Old school navigating: Knowing how to use a compass could be a lifesaving skill when you’re off-grid; here’s how
Old school navigating: Knowing how to use a compass could be a lifesaving skill when you’re off-grid; here’s how

The compass is one of the most basic yet most essential survival tools there is. Knowing how to use a compass will ensure that you rarely get lost, if at all. If you’re one of those folks who treat a compass like an extension of your being, then more power to you, friend. But if you just so happen to be in the camp that can’t make heads or tails of a compass, don’t worry. Using a compass is easy, and we’re going to show you how. (h/t to BioPrepper.com)

What to look for in a compass

First and foremost, you’re going to need a compass. There is no shortage of compasses on the market so you’ve got a lot to choose from. Not all compasses are made the same, however. Quite a few are more suitable for survival than others. (Related: Basic mistakes of wilderness survival and how to avoid them.)

You’ll know that a particular compass is what you need if it has:

  • A global needle: A compass built for the northern hemisphere won’t work in the southern hemisphere, and vice versa. Global needles fix these differences. And having a compass with a global needle is highly advantageous even if you have no intention of traveling to the other side of the equator. This is because global compasses can handle tilts of up to 20 degrees.
  • Glow-in-the-dark markings: For if and when you move around at night or in low-light environments.
  • Water resistance: Being outdoors means that you’re at risk of getting wet at any time. Sudden rain showers, flash floods, and even accidentally dropping your compass into a stream can mean the end of your navigational tool. Save yourself the grief and invest in a water-resistant compass.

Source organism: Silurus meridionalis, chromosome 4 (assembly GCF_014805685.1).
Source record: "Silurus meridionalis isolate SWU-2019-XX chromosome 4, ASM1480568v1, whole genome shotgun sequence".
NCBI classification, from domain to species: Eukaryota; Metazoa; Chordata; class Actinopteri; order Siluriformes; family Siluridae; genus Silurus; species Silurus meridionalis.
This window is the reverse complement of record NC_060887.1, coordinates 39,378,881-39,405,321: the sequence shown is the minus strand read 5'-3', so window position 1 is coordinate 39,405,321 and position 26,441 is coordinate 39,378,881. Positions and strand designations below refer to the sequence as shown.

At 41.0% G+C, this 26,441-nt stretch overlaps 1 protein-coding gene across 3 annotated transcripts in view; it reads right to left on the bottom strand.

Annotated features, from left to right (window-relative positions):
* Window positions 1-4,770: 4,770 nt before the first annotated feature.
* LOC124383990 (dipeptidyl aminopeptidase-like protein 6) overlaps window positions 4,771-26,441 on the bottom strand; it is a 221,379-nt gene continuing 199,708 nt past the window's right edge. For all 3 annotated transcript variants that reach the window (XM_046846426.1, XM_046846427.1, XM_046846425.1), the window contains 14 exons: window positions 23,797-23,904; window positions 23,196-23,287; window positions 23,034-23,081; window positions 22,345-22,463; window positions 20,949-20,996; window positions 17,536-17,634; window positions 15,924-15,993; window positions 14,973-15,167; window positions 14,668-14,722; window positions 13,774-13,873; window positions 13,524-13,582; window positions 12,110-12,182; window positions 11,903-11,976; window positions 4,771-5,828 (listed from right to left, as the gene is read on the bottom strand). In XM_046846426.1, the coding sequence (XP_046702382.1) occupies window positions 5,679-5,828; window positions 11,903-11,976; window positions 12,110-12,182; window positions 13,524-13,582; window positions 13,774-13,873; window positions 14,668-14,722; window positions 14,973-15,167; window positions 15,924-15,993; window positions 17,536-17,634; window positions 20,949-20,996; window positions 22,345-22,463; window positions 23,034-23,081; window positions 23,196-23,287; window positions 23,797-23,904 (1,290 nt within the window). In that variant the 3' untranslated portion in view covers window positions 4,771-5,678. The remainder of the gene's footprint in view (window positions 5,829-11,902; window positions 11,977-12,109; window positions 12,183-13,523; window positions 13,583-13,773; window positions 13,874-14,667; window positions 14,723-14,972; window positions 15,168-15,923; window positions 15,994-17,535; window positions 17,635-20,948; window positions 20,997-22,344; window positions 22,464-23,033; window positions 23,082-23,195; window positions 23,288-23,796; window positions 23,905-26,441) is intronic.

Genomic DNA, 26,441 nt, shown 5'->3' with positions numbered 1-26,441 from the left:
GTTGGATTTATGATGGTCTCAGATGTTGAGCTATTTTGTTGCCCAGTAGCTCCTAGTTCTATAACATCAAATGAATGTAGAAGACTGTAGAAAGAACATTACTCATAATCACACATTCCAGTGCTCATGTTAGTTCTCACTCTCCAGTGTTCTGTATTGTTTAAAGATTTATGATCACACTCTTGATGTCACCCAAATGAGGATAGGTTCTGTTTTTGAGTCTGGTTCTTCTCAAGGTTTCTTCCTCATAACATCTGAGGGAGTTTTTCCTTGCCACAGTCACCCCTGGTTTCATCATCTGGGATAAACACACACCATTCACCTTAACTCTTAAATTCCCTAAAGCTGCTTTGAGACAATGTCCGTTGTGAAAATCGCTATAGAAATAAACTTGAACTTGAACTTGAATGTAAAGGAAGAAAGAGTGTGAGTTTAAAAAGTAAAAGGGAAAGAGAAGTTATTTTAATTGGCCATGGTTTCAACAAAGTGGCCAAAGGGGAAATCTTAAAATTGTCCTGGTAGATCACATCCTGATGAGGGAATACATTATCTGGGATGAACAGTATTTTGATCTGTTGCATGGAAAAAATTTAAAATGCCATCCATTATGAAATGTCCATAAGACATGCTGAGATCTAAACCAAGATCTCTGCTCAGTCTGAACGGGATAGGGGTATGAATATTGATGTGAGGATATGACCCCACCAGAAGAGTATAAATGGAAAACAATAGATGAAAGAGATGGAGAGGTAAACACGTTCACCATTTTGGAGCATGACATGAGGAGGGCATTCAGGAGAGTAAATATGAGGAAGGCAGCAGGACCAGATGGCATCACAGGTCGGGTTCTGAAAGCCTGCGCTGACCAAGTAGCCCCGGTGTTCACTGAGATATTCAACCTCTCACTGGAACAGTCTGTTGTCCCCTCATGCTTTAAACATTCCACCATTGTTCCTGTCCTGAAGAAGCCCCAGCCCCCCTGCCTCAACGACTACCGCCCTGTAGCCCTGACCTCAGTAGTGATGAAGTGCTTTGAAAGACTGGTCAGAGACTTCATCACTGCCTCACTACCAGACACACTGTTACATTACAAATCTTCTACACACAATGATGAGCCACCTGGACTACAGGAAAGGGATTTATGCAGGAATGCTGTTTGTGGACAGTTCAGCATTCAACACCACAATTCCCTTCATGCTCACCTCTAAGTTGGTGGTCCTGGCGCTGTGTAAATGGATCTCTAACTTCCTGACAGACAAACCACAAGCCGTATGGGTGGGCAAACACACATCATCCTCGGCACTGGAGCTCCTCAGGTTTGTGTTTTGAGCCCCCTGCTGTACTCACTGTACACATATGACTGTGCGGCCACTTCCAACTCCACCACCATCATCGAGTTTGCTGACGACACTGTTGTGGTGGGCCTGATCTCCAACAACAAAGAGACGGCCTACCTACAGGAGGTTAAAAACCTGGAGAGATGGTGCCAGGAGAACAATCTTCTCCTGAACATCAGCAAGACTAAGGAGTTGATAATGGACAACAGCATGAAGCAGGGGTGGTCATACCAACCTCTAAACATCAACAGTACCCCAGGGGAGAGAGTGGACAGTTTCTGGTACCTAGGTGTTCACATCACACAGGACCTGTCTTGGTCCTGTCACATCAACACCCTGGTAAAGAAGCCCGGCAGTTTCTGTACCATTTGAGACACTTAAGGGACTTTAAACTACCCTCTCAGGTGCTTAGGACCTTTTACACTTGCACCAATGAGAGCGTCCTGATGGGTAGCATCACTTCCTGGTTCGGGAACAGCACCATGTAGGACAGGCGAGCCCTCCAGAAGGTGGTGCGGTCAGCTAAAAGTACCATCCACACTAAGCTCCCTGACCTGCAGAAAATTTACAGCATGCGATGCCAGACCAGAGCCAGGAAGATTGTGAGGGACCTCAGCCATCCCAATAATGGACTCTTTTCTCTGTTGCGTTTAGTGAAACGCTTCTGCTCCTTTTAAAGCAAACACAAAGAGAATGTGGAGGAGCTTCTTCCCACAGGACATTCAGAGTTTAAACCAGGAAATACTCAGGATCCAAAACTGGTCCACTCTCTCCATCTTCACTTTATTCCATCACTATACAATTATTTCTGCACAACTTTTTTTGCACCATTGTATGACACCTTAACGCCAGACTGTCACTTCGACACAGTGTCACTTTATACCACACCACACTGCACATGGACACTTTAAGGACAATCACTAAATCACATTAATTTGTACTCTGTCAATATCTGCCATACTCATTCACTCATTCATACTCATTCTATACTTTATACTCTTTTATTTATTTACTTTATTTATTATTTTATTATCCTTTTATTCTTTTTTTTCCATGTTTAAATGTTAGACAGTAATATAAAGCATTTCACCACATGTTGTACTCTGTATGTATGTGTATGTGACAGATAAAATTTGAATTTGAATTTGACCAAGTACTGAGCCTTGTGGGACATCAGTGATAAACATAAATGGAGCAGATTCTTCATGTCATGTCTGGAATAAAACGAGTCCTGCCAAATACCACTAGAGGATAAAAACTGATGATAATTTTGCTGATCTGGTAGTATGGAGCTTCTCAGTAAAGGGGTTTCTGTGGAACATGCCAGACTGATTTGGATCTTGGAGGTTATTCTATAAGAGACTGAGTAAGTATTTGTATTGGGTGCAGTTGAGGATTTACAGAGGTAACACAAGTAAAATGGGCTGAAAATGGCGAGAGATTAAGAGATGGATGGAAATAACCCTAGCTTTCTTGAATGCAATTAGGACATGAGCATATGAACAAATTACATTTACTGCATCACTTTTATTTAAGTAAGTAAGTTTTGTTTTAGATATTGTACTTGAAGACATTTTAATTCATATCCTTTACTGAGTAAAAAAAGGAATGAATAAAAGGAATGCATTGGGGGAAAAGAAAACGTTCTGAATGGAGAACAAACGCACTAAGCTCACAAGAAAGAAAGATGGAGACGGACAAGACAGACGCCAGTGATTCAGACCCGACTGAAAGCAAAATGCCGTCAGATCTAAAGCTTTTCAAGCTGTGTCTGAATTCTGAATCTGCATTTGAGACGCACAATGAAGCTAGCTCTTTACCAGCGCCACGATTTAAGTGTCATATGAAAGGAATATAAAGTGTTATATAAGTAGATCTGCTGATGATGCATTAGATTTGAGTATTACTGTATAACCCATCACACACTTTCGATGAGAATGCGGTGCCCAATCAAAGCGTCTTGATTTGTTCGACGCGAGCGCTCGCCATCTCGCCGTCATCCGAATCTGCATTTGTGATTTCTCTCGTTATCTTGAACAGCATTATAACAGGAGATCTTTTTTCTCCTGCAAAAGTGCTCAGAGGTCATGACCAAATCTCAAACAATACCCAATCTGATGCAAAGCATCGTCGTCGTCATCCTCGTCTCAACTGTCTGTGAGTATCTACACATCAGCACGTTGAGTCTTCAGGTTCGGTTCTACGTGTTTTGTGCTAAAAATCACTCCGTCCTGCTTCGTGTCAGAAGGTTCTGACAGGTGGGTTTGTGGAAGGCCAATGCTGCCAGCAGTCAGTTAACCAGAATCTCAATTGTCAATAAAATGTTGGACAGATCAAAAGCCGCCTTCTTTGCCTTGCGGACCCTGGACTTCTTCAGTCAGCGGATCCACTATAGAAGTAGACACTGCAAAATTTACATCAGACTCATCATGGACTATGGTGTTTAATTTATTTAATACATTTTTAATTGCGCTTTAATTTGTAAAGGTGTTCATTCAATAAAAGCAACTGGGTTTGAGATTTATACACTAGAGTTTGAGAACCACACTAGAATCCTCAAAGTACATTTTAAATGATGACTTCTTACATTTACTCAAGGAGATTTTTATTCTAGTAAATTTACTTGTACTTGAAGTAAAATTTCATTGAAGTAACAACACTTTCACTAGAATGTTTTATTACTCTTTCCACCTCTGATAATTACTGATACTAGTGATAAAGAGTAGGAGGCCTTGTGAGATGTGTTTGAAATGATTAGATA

• Less weight: Compasses that have way less bulk are easier to carry around in your pocket or on a lanyard. This is an important feature to consider if you’re always on the move since every little weight counts.
  • Declination adjustment: Compasses point to magnetic north, which is a different beast from true north. The difference in angle between true north and magnetic north can be as much as 20 degrees. Declination adjustment will help you take this into account so you can produce more accurate readings.

How to read a compass

Once you have your compass, it’s time to learn how to properly use it.


  • Check your surroundings first. Being near metal objects, high-tension power lines or mines can mess up your readings, so be sure that you’re a good 50 or so yards away from these.
  • Open your compass a full 180 degrees and hold it between your hands. Place your compass at chest level with your elbows at your sides.
  • Let the needle come to a rest before taking a reading. Once the needle is still, slowly rotate your body until the colored end of the needle lines up with north or “N.” Now, you’ll be able to figure out where the rest of the cardinal directions are.
  • One thing to keep in mind is the possibility of magnetic interference, which can occur even if you’re as far away as possible from anything metallic. That’s why you should look at the sun while reading your compass. In the northern hemisphere, the sun is usually in the south by noon; in the southern hemisphere, the sun is in the north. This way you’ll be sure as rain that you’re heading in the direction you should be in.
  • If you’re moving from one point to another, take note of any unique, visible landmarks to distinguish that direction from the rest.

And those are the basics of compass reading. Even if you’re equipped with the newest and most sophisticated GPS available, you should still know how to use a compass. Our ancestors managed to traverse across expansive horizons with these little devices, and you may have to do so as well if push comes to shove.

Learn other important and useful survival skills by going to Survival.news today.

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